Tuesday 22 October 2013

H A R Earle and Model 40 Norton

-JdK- This picture was posted a few days ago and now we know it's NOT Denis Minett in the saddle. Richard identified the rider as a mr H A R Earle.

Francis Beart and H A R Earle

-Richard- The chap sitting on the bike talking to Francis Beart is H A R Earle. This picture was taken at Brooklands on October 27th 1938 and the occasion was the 350cc 3 hour record attempt. Earle was to share the riding duties with Noel Pope and as can be seen by Beart's attire, it was a very cold day for the time of year. Earle took the first stint and completed over 50 laps at record speed when the extra large fuel tank sprang a leak and brought the attempt to a halt. The fuel tank looks just the same as the one Jimmy Guthrie used for the 1935 1 hour Montlhery record and could be the actual tank as Beart had a close relationship with Nortons. The frame also looks to be a 1934 works item and the bike seems to have appeared at various times with 350 and 500 engines.

The following day, 28th October, a second attempt was made with a standard racing tank now fitted and an over-night top end strip-down made to check how the motor was running. The weather was better for the second attempt but Earle was not feeling well and was unable to maintain the pace he had achieved the previous day. As the lap speed fell, Beart realised he had to call in Earle and put Pope in the saddle. Pope pulled out all the stops and the record bid was back on target as Pope's lap times fell until a misfire set in. The situation looked grim as the smaller fuel tank already dictated an extra stop and the misfire became worse. Luckily a new spark plug cured the problem and Pope was back to even faster lap times and as the 3 hour duration passed the time keeper gave the news that the record had been taken at over 93mph including stops. Pope was called in straight away, he must have been exhausted after more than 2 hours and no rear suspension over the concrete slabs. Earle went back out and continued the run to the 500km mark which broke the existing record by more than 5mph.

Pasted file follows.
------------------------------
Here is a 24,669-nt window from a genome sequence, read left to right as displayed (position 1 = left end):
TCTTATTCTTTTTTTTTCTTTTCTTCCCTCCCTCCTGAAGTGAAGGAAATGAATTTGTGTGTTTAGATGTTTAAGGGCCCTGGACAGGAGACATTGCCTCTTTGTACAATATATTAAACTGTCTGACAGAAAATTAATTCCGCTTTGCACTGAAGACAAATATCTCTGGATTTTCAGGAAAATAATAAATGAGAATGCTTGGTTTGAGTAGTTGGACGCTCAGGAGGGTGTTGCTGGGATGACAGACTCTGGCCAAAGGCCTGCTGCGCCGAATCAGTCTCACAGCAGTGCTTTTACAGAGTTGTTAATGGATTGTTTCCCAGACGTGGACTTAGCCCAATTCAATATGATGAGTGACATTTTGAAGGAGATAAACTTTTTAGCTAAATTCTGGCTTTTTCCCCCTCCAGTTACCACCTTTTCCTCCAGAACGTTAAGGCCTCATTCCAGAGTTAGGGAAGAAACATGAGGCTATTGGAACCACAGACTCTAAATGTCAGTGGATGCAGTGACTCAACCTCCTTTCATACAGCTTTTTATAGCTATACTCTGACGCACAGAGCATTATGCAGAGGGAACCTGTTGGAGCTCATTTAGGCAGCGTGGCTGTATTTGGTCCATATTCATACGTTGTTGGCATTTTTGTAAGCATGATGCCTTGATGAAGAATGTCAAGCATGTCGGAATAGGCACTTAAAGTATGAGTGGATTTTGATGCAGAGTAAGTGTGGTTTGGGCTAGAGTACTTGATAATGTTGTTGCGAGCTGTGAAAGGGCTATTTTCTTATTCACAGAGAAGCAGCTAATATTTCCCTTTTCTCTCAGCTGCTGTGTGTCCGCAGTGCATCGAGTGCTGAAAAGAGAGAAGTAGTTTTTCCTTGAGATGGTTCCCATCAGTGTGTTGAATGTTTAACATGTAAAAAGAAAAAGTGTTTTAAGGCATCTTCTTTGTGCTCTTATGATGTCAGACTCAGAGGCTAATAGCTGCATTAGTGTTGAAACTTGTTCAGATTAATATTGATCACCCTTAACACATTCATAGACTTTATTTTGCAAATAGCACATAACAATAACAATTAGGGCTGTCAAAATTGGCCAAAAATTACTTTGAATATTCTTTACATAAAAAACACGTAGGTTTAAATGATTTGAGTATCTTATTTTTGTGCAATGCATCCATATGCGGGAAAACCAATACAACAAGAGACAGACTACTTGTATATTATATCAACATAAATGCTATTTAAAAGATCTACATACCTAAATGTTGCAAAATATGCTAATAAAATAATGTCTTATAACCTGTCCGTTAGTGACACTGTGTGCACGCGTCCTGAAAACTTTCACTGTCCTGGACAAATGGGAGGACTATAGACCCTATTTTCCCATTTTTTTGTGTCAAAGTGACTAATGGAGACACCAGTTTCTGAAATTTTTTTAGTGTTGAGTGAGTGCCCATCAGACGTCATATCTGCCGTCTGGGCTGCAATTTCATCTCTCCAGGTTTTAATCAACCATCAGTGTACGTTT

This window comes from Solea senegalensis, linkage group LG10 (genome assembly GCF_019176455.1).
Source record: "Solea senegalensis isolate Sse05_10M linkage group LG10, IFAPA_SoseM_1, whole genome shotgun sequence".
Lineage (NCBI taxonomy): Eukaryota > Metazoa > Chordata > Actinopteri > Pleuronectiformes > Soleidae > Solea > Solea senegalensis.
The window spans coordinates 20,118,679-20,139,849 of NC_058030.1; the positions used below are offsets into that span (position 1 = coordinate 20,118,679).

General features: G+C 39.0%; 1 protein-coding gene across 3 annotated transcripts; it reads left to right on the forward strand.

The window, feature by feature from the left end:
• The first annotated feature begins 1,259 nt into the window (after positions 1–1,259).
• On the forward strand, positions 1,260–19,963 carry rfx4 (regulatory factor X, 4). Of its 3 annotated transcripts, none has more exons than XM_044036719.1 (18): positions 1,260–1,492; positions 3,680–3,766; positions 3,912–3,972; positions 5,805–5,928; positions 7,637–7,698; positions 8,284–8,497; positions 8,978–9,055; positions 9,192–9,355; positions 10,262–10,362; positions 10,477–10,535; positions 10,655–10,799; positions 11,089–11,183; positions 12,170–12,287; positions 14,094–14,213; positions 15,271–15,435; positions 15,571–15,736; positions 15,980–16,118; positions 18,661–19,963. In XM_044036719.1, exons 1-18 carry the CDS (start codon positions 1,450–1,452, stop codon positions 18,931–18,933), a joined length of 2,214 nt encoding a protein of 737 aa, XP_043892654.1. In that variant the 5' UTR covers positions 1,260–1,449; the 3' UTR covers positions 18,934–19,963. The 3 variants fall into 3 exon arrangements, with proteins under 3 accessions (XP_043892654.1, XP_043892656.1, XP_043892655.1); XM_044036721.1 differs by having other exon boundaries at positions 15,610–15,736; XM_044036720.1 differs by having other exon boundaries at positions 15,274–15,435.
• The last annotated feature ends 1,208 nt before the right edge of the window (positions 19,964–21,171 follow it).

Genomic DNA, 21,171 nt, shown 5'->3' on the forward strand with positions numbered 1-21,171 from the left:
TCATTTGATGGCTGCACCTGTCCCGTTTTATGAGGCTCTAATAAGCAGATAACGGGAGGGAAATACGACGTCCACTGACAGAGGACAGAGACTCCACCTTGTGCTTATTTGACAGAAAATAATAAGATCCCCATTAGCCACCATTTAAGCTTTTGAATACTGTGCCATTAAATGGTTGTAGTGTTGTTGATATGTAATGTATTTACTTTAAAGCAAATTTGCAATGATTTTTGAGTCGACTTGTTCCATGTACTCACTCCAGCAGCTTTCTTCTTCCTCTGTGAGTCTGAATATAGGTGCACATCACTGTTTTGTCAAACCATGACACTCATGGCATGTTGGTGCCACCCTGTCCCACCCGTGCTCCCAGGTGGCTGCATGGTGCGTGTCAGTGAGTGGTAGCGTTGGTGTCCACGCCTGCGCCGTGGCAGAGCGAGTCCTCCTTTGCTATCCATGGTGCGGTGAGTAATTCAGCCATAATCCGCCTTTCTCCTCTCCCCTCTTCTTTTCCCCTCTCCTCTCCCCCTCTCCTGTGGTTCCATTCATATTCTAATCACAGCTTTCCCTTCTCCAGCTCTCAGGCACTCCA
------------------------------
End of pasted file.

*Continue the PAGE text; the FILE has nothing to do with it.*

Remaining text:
Beart would have liked to have continued on to 4 hours but the light was fading and with the 28th being a Saturday the track was being used by several other cars and bikes, not ideal when you are trying to records. (Reference: Jeff Clew's biography, "Francis Beart- a single purpose")